In two separate letters sent to the US Federal Communications Commission (FCC) – as comments to the Commission’s Restoring Internet Freedom Notice of Proposed Rulemaking – Internet engineers, technologists, and Internet companies (represented by the Internet Association) have expressed their support for the 2015 net neutrality rules and asked the FCC to keep them in place. In their comments, a group of more than 190 engineers and technologists argue that, if the FCC goes ahead with its proposal tis would have disastrous results, as it is based on ‘plainly incorrect assumptions about the underlying technology and Internet ecosystem’. The comments submitted by the Internet Association underline, among others, that ‘both quantitative and qualitative evidence demonstrates the 2015 Open Internet Order is working’ and that ‘the entire Internet sector is thriving and there’s no need to change the rules’. Both letters point to the fact that the FCC should continue to maintain light-touch rules protecting net neutrality.

16 Jul

The social network botnet called Siren algorithmically created Twitter accounts and generated more than 8.5 million spam tweets. ZeroFOX, a company that discovered the botnet, believes this has been one of the largest spam campaigns on social media so far. The botnet used sophisticated techniques in order to deceive various anti-spam tools used by Twitter and Google. Siren gained over 30 million clicks from its victims. Although the links led to sites related to porn services they, reportedly, did not contain any malware.  Nevertheless this case demonstrates some weak points and vulnerabilities of new communication tools. Spammers have been increasingly re-focusing their vectors of attack shifting from email to other channels like social media and instant messengers. 

14 Jul

The Internet Engineering Task Force (IETF) has published RFC 8200, making the Internet Protocol version 6 (IPv6) a full Internet Standard. As explained on the Internet Society’s website, although IPv6 was already defined in RFC 2460 (updated by several other RFCs), this was a draft standard. What IETF did with RFC 8200 was to combine these many RFCs defining the IPv6 specification, into a single RFC, together with an Errata. So, technically speaking, there are no changes in the IPv6 specifications themselves, but IPv6 is now a full Internet Standard, defined in a single RFC.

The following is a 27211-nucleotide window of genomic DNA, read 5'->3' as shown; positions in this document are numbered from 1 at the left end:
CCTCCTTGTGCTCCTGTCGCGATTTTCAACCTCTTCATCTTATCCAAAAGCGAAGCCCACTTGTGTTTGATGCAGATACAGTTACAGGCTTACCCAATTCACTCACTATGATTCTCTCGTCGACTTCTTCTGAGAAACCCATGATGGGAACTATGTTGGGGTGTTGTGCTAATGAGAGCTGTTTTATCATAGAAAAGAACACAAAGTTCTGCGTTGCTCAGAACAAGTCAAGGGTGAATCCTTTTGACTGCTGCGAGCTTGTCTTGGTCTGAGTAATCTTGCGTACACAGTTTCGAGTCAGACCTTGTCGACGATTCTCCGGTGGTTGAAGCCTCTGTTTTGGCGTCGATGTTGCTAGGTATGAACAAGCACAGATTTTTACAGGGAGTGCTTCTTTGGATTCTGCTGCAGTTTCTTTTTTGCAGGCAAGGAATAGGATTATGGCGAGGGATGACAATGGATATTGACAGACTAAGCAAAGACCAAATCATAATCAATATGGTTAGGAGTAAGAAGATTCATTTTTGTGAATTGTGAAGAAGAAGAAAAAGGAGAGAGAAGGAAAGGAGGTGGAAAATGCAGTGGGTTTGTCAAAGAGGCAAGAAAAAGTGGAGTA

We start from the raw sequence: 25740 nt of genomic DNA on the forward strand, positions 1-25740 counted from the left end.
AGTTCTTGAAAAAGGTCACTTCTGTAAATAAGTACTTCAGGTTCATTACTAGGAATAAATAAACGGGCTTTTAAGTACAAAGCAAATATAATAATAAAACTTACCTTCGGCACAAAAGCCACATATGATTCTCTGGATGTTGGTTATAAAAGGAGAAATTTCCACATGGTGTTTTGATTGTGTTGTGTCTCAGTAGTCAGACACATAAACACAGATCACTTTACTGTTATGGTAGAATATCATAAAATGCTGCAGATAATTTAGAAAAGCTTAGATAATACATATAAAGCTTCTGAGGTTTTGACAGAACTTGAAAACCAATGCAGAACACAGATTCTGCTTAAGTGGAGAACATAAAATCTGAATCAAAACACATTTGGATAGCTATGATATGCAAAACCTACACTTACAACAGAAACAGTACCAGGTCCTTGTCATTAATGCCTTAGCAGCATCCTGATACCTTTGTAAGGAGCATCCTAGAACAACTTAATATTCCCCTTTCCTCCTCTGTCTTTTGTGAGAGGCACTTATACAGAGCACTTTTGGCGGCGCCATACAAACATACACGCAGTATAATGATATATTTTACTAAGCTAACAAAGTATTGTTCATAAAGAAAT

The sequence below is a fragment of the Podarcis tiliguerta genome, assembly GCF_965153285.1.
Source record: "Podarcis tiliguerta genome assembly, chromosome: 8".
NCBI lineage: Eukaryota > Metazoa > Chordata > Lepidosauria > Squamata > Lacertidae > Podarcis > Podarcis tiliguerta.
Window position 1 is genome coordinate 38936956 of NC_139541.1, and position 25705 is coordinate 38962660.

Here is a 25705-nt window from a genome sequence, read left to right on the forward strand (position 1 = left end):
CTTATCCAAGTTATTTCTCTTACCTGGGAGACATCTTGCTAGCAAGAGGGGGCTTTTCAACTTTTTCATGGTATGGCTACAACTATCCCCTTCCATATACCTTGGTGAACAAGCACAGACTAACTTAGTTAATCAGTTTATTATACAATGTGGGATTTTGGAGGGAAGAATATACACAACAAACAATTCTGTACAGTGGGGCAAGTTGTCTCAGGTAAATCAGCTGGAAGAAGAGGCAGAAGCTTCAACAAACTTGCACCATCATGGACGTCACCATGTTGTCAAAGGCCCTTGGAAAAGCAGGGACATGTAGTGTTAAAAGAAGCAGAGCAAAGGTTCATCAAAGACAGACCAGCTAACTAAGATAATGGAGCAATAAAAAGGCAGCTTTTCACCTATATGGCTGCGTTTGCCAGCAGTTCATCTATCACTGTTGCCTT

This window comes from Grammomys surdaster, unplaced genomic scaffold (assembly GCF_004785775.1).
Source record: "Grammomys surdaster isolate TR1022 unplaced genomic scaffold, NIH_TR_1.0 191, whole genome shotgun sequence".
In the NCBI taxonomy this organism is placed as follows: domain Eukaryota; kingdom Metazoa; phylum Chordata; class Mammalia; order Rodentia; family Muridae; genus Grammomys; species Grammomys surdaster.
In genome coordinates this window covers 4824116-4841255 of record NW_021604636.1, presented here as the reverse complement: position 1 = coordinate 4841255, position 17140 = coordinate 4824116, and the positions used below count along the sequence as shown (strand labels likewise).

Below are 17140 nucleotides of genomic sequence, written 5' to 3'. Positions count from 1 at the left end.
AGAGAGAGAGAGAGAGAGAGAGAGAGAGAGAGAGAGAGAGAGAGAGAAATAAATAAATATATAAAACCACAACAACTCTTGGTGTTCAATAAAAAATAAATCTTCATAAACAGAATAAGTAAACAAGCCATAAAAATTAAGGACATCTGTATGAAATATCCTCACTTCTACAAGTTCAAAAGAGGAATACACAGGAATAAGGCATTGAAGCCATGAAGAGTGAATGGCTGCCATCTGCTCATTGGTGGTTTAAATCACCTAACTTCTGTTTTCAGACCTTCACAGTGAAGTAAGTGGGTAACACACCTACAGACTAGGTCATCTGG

The Commission for Conciliation, Mediation and Arbitration in South Africa (an independent arbitration body) ruled that Uber drivers are subject to Uber’s control, and, as such, employees. The decision came in favour of a group of drivers who were fired by Uber by deactivating them from the Uber application without reason. According to the Commission, although drivers can choose their working hours, and decide whether to accept, decline, or ignore a request for a ride, Uber controls the manner in which they work, by setting ‘clear standards and performance requirements’. Uber announced it would challenge the decision in the Labour Court.

last 30 days

12 Jul

A court in Paris has ruled that Google was not liable for tax in France, after the French authorities demanded Google to pay back 1.1bn euros in taxes. The company booked its advertising contracts to be displayed in France through its subsidiary in Ireland. According to the court, the authorities' bill couldn't be justified, as Google did not have a 'permanent establishment' or 'sufficient taxable presence' in France. As a result, 'Google Ireland Ltd isn't taxable in France over the period 2005-2010.'

Microsoft has launched two new initiatives in the field of artificial intelligence (AI). The AI for Earth initiative will focus on AI projects in the areas of agriculture, water, biodiversity, and climate change, and has three dimensions: access – giving researchers and organisations the possibility to use cloud and AI computing resources for developing environmental solutions; education – allowing organisations to explore available AI tools and learn how to use them; and innovation – managing projects that demonstrate new applications, undertaking research, and engaging in partnerships with other organisations. The Microsoft Research AI lab will be aimed at identifying solutions for AI challenges, as well as on developing general purpose AI, by integrating research results from different fields such as machine learning, perception, and natural language processing.